Drosophila has been widely used to study obesity and metabolic disease and flies accumulate triacylglycerol in response to caloric overload similar to mammalian models. Existing fly studies have utilized both high-sugar and high-fat diets to induce obesity. High-sucrose diets have been shown to induce fat accumulation and impaired glucose metabolism in both adult flies and larvae18,55,59,60,61. A lard-based HFD has also been shown to induce lipid accumulation, hyperglycemia, and impaired insulin signalling in adult flies62. Coconut oil-based HFD induces lipid accumulation and heart dysfunction in adult flies63,64. The use of different diets across studies, although important to study, presents a challenge for comparing results. Moreover, there are substantial discrepancies between laboratories in the so-called “standard diet” used in fly studies. In addition, increasing evidence shows that animal populations and individuals, including fruit flies, differ in their metabolic responses to diet. We have previously identified a number of genes that are crucial for dietary sugar tolerance in flies, and when downregulated, lead to sugar intolerance and impaired development3,27. This suggests that there may be a large amount of natural variation in dietary tolerance between fly populations and that this variation should be taken into account in study design.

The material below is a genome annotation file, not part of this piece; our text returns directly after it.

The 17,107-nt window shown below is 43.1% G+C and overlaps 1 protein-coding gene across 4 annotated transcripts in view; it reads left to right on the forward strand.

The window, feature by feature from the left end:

In this study we used a common base of 10% w/v baker’s yeast across all diets. Sucrose, coconut oil, lard, and starch were then added at around the highest amount believed to be tolerated27,64, thus pushing animals to their metabolic limits. We show that even closely related D. melanogaster strains display marked variation in their survival under these different diets. Notably, we observed the greatest variation in the survival on high-sucrose and high-coconut oil diets. Coconut oil has been used by a number of groups to examine the effect of high-fat diet in flies63,64,65,66,67,68. In contrast, few studies have used lard as a supplement to create a high-fat diet in fly studies62,69. Coconut oil and lard differ greatly in their fatty acid composition. Coconut oil contains about 90% saturated fatty acids, the main one being lauric acid. Coconut oil has only about 9% unsaturated fatty acids and almost all of it is oleic acid. In comparison, lard is composed of ~40% saturated and 59% unsaturated fatty acids. The main saturated fatty acid in lard is palmitic acid and it does not contain any lauric acid. The main unsaturated fatty acid in lard is also oleic acid, but the amount is several times higher (44%) than in coconut oil (7%)70. There was very little variation in the survival of DGRP strains on the high-lard diet, and moreover, this diet led to faster development in most of the strains tested. Flies do not have bile nor can they synthesize cholesterol, and the mechanisms by which they utilize dietary fats may differ greatly from mammals. However, our results and other literature suggest that dietary fats play an important role in the development and survival of flies. For example, flies lacking the LXR nuclear receptor homologue Hr96 and its target lipase A homologue magro, are not able to break down dietary TAGs and are starvation sensitive71.